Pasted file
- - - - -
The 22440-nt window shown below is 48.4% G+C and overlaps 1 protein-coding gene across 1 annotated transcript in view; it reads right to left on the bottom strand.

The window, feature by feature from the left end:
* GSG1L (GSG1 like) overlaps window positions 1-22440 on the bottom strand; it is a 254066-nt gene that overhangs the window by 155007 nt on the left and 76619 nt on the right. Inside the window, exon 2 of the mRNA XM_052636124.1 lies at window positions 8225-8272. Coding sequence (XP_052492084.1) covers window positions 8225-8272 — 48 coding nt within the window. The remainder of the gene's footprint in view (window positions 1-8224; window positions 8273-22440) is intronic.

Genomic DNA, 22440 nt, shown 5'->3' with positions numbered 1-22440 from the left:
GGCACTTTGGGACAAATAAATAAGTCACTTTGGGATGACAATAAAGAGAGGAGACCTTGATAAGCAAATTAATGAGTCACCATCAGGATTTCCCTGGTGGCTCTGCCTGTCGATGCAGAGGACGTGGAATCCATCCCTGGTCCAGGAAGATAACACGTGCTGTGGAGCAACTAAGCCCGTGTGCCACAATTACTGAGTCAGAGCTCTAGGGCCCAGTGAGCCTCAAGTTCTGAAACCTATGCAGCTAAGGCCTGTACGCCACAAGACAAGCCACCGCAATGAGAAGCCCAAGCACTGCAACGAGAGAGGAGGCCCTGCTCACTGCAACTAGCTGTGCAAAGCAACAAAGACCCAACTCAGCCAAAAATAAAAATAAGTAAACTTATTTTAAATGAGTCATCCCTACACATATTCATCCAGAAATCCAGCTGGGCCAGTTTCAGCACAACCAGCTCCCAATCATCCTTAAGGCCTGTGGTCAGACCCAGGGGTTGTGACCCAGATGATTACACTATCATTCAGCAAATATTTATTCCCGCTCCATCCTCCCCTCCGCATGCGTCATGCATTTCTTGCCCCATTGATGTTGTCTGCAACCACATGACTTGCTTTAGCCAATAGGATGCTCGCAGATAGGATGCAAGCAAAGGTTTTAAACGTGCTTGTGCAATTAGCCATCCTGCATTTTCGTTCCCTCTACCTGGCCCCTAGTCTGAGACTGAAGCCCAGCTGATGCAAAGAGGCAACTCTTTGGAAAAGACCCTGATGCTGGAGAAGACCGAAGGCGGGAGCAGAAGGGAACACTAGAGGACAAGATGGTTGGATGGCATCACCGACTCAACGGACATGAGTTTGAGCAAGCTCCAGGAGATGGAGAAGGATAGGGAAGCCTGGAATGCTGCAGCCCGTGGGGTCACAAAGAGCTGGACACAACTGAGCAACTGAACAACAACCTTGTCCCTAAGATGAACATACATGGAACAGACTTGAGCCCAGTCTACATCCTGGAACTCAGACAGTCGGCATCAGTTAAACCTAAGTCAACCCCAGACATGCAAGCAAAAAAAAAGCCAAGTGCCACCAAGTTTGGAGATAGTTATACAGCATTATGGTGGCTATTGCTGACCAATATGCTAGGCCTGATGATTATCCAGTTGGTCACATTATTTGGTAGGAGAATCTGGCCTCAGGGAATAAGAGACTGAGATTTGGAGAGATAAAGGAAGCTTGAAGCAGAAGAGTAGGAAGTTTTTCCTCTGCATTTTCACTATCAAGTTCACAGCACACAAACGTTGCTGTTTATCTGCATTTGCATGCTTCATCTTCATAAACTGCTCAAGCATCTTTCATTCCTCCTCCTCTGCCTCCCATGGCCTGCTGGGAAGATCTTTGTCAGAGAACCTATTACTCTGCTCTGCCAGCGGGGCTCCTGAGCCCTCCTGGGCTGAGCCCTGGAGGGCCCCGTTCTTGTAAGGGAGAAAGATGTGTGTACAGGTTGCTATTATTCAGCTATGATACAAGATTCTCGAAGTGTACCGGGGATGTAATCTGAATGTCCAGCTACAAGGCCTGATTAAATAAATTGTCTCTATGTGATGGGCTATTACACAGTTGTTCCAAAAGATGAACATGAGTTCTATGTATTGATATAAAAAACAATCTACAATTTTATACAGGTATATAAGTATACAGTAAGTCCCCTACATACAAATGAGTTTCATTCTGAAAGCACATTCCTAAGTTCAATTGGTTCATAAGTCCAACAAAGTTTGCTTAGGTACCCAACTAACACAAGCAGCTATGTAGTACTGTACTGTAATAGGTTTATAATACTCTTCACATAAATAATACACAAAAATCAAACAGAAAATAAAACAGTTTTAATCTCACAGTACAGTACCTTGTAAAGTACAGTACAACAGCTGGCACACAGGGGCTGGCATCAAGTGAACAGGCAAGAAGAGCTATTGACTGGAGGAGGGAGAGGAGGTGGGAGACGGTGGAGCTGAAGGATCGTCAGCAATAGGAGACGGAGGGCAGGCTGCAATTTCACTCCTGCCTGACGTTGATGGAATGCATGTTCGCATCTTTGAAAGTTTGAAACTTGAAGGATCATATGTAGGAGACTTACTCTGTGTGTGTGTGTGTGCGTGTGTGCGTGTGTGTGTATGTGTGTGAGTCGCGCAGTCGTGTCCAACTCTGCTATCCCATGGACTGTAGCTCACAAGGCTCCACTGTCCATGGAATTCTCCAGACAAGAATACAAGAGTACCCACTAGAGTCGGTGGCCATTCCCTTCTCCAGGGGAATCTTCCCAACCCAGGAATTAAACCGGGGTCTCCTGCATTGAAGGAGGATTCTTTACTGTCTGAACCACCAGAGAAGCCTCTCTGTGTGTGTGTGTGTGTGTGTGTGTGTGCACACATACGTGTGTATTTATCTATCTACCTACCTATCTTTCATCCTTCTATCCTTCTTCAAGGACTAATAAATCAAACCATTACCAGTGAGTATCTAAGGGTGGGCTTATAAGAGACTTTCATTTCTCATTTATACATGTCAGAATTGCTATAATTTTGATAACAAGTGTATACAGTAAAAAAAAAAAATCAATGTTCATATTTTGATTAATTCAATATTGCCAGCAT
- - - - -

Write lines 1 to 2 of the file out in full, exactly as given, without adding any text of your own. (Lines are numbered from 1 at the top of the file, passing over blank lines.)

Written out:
The 22440-nt window shown below is 48.4% G+C and overlaps 1 protein-coding gene across 1 annotated transcript in view; it reads right to left on the bottom strand.

The window, feature by feature from the left end: